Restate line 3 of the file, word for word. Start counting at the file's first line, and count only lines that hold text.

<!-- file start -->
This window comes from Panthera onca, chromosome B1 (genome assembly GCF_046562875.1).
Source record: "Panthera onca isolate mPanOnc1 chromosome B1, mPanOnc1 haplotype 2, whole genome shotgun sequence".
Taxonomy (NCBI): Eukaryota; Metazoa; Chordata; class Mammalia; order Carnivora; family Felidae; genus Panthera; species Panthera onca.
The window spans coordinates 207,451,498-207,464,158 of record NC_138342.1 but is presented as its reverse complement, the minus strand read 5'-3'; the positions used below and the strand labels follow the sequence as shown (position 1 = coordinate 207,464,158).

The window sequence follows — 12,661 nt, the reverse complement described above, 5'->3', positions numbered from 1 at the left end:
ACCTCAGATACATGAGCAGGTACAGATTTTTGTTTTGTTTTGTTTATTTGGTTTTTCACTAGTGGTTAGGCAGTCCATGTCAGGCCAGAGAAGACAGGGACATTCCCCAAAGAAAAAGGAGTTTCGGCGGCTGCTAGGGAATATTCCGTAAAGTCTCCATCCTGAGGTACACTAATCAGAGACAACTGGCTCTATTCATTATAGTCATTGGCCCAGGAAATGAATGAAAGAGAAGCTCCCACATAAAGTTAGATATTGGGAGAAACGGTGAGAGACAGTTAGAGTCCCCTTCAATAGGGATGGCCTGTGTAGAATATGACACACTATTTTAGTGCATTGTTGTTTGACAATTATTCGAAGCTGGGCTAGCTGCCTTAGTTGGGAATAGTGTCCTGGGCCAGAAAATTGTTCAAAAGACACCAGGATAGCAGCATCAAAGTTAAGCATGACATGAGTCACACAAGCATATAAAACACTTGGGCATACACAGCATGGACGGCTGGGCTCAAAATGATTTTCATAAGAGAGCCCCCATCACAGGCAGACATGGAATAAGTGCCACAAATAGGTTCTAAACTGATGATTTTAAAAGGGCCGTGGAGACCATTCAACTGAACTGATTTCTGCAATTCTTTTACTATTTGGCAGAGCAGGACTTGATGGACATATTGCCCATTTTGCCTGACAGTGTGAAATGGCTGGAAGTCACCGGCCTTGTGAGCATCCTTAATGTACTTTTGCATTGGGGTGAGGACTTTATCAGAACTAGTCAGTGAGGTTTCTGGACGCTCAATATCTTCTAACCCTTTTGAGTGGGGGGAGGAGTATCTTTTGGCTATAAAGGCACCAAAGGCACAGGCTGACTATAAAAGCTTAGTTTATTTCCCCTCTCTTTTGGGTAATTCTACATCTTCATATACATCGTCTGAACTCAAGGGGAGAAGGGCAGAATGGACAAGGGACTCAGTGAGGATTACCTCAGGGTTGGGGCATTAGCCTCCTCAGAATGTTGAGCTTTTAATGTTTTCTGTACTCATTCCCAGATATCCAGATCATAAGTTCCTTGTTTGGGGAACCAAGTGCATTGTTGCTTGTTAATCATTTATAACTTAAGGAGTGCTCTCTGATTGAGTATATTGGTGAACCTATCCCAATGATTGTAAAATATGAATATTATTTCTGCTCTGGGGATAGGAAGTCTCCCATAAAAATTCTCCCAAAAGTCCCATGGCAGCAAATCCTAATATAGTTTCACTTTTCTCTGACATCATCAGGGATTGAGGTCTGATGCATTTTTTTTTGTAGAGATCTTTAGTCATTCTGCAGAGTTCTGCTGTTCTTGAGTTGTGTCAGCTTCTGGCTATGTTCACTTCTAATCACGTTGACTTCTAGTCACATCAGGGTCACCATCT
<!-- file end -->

Taxonomy (NCBI): Eukaryota; Metazoa; Chordata; class Mammalia; order Carnivora; family Felidae; genus Panthera; species Panthera onca.